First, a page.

The Loners: The Secret Lives of Superheroes
Collects: Loners #1-6 (2007-8)
Released: February 2008 (Marvel)
Format: 144 pages / color / $14.99 / ISBN: 078512215X
When I bought The Loners: The Secret Lives of Superheroes, I had high hopes. Even halfway through, I thought, This could still work. But in the end, it all fell apart. Or maybe never came together. Either way, I wish there were more positives here.
The characters in The Loners (originally named "Excelsior") were brought together in the pages of Runaways, where they were the counterpoint to the Runaways: a group of young people with powers who had given up superheroing and were trying to get other young people to do the same. There are many ways you can go with this idea; trying to actively evangelize to different young heroes would have been my choice. (A "prison ministry" sort of thing might have been hilarious in the right hands.) Writer C.B. Cebulski went with the "superheroing as an addiction," and I can't deny that's a valid option. As shown in Season 6 of Buffy the Vampire Slayer, it's perhaps a difficult one, but it could be done.
Or perhaps not; Cebulski doesn't succeed at all. Since addiction is an internal conflict, most of the group's fights are internal as well. Without an external threat, though, it makes the characters all look weak. Any temptation at all makes them fall off the normalcy wagon, except for Phil Urich (the heroic Green Goblin) and Mickey Musashi (Turbo), who are the leaders. (Neither has any powers without his equipment, and Phil's were destroyed during Onslaught.) Admittedly, there are a few fights with goons connected to a Fujikawa lab, but whenever that's going to get interesting, it's shuffled off stage.
I do like the characters. Most of them were assembled by Brian K. Vaughan, but that's all right. Phil, Mickey, Julie Power (Lightspeed of Power Pack), Chris Powell (Darkhawk), and Johnny Gallo (Ricochet) are B-list teen heroes from the Marvel stable, at least a decade removed from their heydays. Rick Jones, Marvel's ultimate sidekick and the group's putative sponsor and mentor, is nowhere to be seen, but Cebulski adds Mattie Franklin, the third Spider-Woman, which is a nice addition: when last seen, she had been drugged and abused by a bunch of punks, which should have colored her impression of the appropriateness of superheroics for teens. The mutant formerly known at Penance and a new Red Ronin are also dropped in, but they don't make much of an impression.
Despite knowing he had only six issues to work with, Cebulski resolutely refuses to wrap up any of his dangling plotlines, and with the series' relatively low sales, it's unlikely he'll get a chance. There's a couple of deals made with the Fujikawa goons that aren't revealed, and there's no indication what the lab's purpose was in the first place. Julie Powers's unregistered status and hinted at homosexuality are mere titillations, and the new characters are sort of vomited onto the page and are clarified only with great reluctance. Ricochet's motivation — guilt over not helping a friend on the mission that took his life — is brought up and dropped in the same issue. Mattie's mission within the group is resolved, but only if you know enough about the Marvel Universe to remember the last name of a hero in an ensemble book based on a forgotten Spider-Man crossover and canceled after 12 issues (Slingers).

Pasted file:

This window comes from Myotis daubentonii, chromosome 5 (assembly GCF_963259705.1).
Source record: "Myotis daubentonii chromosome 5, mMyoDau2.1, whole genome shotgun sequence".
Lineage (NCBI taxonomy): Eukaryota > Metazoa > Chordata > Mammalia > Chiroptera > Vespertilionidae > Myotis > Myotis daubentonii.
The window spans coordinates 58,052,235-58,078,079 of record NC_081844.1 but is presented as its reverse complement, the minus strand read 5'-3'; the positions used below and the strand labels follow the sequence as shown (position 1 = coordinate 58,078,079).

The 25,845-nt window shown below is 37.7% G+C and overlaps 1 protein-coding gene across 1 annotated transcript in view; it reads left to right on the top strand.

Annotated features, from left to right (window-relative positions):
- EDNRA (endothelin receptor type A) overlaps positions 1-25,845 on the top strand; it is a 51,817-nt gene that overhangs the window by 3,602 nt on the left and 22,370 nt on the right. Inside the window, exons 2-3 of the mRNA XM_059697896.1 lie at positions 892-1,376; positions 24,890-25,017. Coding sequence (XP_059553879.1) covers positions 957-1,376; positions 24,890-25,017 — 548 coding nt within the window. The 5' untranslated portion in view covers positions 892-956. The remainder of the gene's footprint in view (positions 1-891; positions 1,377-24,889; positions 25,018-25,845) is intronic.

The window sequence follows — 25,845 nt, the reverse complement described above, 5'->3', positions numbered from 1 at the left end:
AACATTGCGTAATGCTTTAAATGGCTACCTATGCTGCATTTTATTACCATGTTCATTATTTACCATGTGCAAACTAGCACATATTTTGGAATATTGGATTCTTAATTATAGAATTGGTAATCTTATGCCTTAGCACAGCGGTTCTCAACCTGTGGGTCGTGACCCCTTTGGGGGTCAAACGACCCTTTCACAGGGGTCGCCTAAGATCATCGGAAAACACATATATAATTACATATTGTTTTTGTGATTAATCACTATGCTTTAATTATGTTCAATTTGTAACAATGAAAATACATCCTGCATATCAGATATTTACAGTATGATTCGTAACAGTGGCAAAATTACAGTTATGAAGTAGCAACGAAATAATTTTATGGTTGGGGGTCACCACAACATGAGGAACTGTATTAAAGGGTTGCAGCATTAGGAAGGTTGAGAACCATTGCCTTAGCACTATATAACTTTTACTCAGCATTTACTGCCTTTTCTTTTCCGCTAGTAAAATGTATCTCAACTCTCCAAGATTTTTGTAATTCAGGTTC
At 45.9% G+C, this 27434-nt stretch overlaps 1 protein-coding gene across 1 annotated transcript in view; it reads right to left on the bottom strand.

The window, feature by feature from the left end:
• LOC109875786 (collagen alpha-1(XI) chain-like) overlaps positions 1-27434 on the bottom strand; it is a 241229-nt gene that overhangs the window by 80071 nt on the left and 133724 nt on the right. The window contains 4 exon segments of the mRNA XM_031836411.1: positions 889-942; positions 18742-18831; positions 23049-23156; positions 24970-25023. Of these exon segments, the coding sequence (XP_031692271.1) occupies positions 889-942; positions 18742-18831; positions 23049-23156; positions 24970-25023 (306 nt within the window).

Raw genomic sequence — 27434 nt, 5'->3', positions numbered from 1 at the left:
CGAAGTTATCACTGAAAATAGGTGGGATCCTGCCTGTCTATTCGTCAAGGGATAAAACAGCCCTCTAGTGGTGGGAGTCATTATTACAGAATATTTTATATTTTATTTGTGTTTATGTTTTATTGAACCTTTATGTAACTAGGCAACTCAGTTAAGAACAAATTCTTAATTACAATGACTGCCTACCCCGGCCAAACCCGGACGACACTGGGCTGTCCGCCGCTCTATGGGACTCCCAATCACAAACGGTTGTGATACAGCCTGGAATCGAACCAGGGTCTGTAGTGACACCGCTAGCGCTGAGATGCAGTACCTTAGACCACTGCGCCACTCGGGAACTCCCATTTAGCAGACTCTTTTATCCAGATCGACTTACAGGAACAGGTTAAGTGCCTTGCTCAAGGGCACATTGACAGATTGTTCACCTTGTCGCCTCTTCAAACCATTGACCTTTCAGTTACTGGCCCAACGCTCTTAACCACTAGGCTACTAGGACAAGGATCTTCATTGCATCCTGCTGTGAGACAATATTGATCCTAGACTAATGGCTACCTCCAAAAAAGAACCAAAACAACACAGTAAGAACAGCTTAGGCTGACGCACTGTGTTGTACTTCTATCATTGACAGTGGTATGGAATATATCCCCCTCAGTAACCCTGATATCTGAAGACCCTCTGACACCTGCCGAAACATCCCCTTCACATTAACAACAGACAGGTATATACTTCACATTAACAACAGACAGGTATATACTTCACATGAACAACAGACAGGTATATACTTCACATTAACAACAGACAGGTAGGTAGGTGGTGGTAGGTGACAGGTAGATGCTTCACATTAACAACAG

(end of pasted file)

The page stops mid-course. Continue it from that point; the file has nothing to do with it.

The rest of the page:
The point the plot twists on — Phil's unresolved romantic feelings — aren't even hinted at, not even in the issue he narrates, until #5, when it springs fully grown from his imaginary goblin mask. Cebulski's mainly at fault here; I think he's aiming at a specific, new manifestation of Phil's Goblin madness, but it's impossible to tell, and Phil doesn't regain enough lucidity to let us know.
Artist Karl Moline can't escape blame completely, but there's only so much one person can do, and I suspect he might have been as surprised as the rest of us at Phil's change (especially after Phil had feelings for Penance — er, Hollow). I do like Moline's work, though, especially working with former Generation X character Penance. He manages to get a sense of Bachalo's cartoony style while grounding the rest of the characters in more realism. He does a good job with both conversation and action scenes, although I do have a complaint about the slight tarting up of Julie Power. (It just doesn't seem right to do that to a member of Power Pack.) Cover artist Jason Pearson gets on my nerves, however; his thick-lipped, mascara'd, and flat nosed (just Ricochet in his mask, on that one) style offends my aesthetic sensibilities, and I have no idea why he based the covers on posters from John Hughes movies (a connection I never would have gotten without Wikipedia).
There won't be a The Loners, v. 2. I might have wished for it to wrap up these plotlines, but I wouldn't have bought it anyway.
Rating: (1 of 5)